It’s bedtime now. Much work to do tomorrow. Your discussion points: How do you keep your typing fingers nimble and uninjured? Have you seen or read any great musical biographies lately? Do you still miss Jimi Hendrix? I’m still not over Lou Reed.

 

 

 

Updating openSUSE on the Weekend

Saturday morning is a great day for updating your system. You don’t have corporate systems dominating the servers, and new releases (and the subsequent server hammering) rarely come out on the weekends. It could just be an illusion, but I’ve just always found it just a tad speedier. This weekend, there is a bunch of new things to play with:

It also looks like progress is on the horizon for my once-favorite mail client, Mozilla Thunderbird. Here’s one guy who looks forward to hearing more from Mozilla Messaging.

And just for fun, the annual SXSW Showcasing Artists torrent is ready for 2008 (download link).

One tip on updating in openSUSE 10.3: Online Update really only gets you bug fixes for your installed applications. If you’re interested in keeping up with  the latest and greatest versions of your software, go to YaST Software Management. When the Search screen opens, go to the Package menu. Go to All Packages. You’ll see a pair of Update choices: “if newer version available” or “unconditionally.” Usually you’ll want to just get the newer version. YaST will then tell you how many packages will be updated, which can number in the hundreds, but don’t panic. You’ll get to review the list of updates, and deselect any packages you don’t want to update now. Click Accept, and the normal download/install process begins.

Happy updating!

First errata (already!)

Good news: November 1 represents the Publication Date of openSUSE Linux Unleashed, already cracking some of the charts at Amazon (wow!).

But this very evening I discovered the first big error in the book. It’s tragic, I know. There will be a more formal Errata page on the book’s site when it gets built, but I want to share this with you while the experience is fresh.

The book has a lengthy section describing openSUSE’s lack of out-of-the-box support for proprietary multimedia codecs (notably MP3 and encrypted DVDs), with instructions on getting MP3s to play on your system. Perfectly good instructions, if somewhat complicated. Tonight I found out it doesn’t have to be that hard. The openSUSE engineers have finally come up with a simple solution to this vexing problem.

I’ve been using the truly fabulous Amarok player for music and podcasts with a minimum of hassle. After a YaST update, I lined up some podcasts, clicked Play and got an unexpected error message, along with an unexpected solution. I don’t have the actual message here, but essentially it said “We can’t play this file — Would you like to get the proper codecs?” Clicking Yes opened a Konqueror web browser to the openSUSE Software site. There you get a choice between getting the commercial Fluendo codecs or the community supported free codecs. Visiting the Fluendo Webshop lets you purchase and download some reasonably-priced codecs, ranging from the free MP3 codec to the “complete set of playback plugins” for 28 Euros. The MP3 codec is a tarball you have to install yourself. For some users, this isn’t a problem, but newbies with a command-line phobia may have trouble.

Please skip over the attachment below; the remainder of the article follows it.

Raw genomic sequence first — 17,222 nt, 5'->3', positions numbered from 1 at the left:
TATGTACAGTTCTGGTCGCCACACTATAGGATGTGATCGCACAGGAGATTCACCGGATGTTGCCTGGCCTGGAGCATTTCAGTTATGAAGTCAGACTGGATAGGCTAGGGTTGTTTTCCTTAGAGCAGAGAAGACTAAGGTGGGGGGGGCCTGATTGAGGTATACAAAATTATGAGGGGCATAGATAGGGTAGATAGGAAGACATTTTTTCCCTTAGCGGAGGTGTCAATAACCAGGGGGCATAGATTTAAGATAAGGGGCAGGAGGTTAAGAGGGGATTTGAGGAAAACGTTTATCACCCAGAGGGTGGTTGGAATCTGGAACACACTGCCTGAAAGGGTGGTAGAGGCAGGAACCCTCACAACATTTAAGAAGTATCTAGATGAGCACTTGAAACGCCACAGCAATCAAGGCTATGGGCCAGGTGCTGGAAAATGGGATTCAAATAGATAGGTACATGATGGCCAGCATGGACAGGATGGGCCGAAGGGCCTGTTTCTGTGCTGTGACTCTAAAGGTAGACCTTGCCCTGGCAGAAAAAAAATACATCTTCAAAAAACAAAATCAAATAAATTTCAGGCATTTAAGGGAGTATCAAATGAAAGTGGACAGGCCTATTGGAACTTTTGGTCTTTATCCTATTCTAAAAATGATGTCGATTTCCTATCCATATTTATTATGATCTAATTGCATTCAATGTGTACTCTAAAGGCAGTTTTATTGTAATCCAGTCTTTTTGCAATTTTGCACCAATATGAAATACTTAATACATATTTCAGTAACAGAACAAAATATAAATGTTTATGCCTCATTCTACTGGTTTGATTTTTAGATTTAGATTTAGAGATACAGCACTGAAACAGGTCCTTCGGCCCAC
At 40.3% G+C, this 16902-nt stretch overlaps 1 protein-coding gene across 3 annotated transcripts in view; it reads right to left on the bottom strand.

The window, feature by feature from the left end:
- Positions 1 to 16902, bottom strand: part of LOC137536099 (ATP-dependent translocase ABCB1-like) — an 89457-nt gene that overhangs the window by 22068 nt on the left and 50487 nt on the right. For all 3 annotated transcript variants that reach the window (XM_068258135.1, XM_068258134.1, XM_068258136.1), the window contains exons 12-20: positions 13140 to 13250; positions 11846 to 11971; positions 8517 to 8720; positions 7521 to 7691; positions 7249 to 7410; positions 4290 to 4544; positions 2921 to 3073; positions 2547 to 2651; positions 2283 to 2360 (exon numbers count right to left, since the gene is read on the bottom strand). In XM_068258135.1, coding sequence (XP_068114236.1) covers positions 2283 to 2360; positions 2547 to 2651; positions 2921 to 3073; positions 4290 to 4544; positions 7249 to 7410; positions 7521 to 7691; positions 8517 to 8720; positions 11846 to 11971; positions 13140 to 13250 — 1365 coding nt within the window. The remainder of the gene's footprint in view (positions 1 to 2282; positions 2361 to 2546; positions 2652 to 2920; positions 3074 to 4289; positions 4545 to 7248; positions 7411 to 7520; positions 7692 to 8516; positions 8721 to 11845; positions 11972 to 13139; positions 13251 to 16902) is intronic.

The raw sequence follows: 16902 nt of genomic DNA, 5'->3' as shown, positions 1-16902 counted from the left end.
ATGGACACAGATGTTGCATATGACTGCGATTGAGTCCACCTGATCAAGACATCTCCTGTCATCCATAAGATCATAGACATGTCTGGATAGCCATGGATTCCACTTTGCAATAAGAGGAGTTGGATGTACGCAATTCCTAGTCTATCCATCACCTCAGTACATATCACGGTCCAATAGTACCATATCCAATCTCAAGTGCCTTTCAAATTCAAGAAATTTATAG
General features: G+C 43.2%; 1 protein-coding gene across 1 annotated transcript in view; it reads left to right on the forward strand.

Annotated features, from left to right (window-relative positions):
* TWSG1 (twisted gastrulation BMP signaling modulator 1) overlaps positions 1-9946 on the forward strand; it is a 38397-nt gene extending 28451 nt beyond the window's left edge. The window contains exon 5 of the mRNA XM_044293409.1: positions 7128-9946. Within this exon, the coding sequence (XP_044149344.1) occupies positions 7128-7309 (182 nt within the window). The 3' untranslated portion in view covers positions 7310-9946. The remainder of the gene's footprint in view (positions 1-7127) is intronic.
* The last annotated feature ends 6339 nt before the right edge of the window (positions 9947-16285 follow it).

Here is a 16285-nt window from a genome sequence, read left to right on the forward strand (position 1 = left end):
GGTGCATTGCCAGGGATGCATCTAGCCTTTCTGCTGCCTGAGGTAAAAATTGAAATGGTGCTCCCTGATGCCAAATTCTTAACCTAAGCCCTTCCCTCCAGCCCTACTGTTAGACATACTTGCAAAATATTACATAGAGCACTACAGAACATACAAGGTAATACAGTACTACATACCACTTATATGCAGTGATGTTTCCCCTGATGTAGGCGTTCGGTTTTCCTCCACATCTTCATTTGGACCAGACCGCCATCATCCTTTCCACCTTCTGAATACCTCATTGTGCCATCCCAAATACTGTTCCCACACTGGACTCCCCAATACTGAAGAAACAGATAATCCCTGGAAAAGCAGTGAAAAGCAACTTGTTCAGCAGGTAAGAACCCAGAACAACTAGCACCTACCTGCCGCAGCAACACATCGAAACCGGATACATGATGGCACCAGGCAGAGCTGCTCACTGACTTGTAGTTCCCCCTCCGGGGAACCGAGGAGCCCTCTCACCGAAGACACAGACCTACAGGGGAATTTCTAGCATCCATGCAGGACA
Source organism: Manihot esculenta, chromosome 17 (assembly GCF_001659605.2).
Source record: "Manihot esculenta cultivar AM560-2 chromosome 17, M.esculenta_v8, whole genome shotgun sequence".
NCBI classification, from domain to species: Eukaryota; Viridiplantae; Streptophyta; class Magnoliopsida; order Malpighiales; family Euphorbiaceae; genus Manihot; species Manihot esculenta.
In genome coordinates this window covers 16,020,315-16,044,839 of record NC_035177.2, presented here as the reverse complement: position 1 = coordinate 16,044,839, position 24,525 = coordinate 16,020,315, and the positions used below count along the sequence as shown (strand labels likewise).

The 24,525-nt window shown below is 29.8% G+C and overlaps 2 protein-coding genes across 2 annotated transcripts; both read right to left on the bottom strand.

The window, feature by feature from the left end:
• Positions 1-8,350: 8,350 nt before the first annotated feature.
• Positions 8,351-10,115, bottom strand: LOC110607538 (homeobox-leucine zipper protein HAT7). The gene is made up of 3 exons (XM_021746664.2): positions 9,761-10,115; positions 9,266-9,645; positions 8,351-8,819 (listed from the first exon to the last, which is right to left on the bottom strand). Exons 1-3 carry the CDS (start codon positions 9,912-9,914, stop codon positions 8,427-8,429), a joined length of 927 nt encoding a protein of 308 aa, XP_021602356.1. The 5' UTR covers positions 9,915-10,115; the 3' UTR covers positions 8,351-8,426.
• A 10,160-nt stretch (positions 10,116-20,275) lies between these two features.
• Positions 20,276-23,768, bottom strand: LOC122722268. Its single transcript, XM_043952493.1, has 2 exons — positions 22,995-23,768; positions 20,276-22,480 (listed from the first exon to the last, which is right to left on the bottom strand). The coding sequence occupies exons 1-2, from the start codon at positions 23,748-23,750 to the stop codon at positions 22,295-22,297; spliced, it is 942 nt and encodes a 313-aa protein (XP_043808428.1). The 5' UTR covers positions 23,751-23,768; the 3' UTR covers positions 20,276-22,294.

For ease of use, just click Community Information from the openSUSE Software page. The openSUSE Community Multimedia site opens. Scrolling down past the information on Ogg Vorbis, one sees the Restricted Multimedia Formats section, along with the truly marvelous solution: The One-Click Install Wizard. Separate buttons for KDE (with Amarok) and GNOME (with Banshee) users, but basically the same sets of codecs.

Click the link and some minutes later, you have the proper support installed. I had to quit Amarok and reload, but thenceforward the previously loaded podcasts played just beautifully. Problem solved.

Tuesday’s Internet Radio Silence

As you may know, Savenetradio.org is organizing a Day of Silence
tomorrow to protest the possible permanent silence coming when federal license fees for radio streams skyrocket on July 15. Although last.fm (newly purchased by CBS) won’t be participating, just about every other net-based radio station will go dark, except for PSAs asking people to phone their Congress-creatures.

I’m especially thrilled that Radio Milwaukee, the newest and freshest addition to Milwaukee’s terrestrial radio scene, will also turn off their stream Tuesday. I’ve been meaning to write about them for awhile, but will tell you all about them when you have a chance to listen for yourself (although if you’re in SE Wisconsin, give a listen at 88.9FM for what a radio station with no musical boundaries can sound like).

If your local radio scene is dominated by corporate playlists, and you don’t want to be forced into buying into a satellite network, you need to support this action.